What to Do if You Sustain an Injury?

By: Ann Sheeley, Esq.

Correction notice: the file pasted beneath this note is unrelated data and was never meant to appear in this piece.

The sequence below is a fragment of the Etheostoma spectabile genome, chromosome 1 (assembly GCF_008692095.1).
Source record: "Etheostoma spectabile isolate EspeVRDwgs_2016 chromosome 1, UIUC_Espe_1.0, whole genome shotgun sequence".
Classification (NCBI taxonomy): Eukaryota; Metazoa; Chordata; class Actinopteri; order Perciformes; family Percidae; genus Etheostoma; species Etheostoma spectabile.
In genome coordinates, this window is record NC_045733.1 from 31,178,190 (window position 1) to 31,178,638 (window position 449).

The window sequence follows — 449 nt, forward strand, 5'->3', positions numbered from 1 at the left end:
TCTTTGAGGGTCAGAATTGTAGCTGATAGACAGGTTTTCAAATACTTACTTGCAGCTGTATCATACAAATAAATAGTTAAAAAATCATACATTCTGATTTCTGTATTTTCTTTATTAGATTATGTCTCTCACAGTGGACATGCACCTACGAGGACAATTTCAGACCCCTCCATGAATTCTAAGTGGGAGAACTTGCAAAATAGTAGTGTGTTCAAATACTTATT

As a litigator with 22 years of experience, Ann Sheeley of Sheeley Law, LLC provides her expertise on how to proceed if another’s negligence injures you or a loved one. Question: We hear the term “personal injury” quite a lot. What types of personal injury claims do you represent? Ann Sheeley: The most common type of personal injuries I see result from motor vehicle accidents. Other cases involve slips and falls, on-the-job injuries, medical malpractice, dog bites, and injuries caused by drug prescriptions not filled properly. For instance, I represented someone who was in the 2003 nightclub fire in Rhode Island at The Station, which was one of the deadliest fires in American history. Question: What is the first thing someone should do in the event of an injury? Ann Sheeley: If it is a motor vehicle accident, then call the police. They can investigate the accident, document your physical complaints, and establish fault. In all cases, injured parties need to seek a physical evaluation from a qualified medical professional as soon as they know that they are injured. The most important thing is to get care for your injuries. Doctors maintain detailed documentation, which is essential if you later decide to sue. Question: At some point, injuries result in conversations with insurance companies. Do you have any advice for navigating this process? Ann Sheeley: Insurance companies are in the business of making money. While they exist to help injured parties, they also have their own bottom lines to look after. If the insurance company asks for a recorded statement, I suggest talking with an attorney. Most attorneys offer a free consultation for personal injuries, and will tell you if they feel your case warrants representation, or if you should be able to handle it yourself. The sooner you talk with an attorney, the better equipped you will be to handle the paperwork and conversations with the insurance company about your injuries and care. Question: What types of expenses are compensable? Ann Sheeley: Compensable expenses include medical and rehabilitative treatment, adaptive devices necessary to help you go about your daily life, medications and medical equipment, any household help that you may need to hire, lost income, loss of use, and pain and suffering. Question: Any other advice? Ann Sheeley: The most important thing is caring for your injuries. Secondly, documentation plays a key role. Maintain a daily journal that lists pain levels and discusses how your injuries affect your regular activities. This can help doctors pinpoint underlying problems and plan your treatment, while keeping a record of any disability arising from your injuries.

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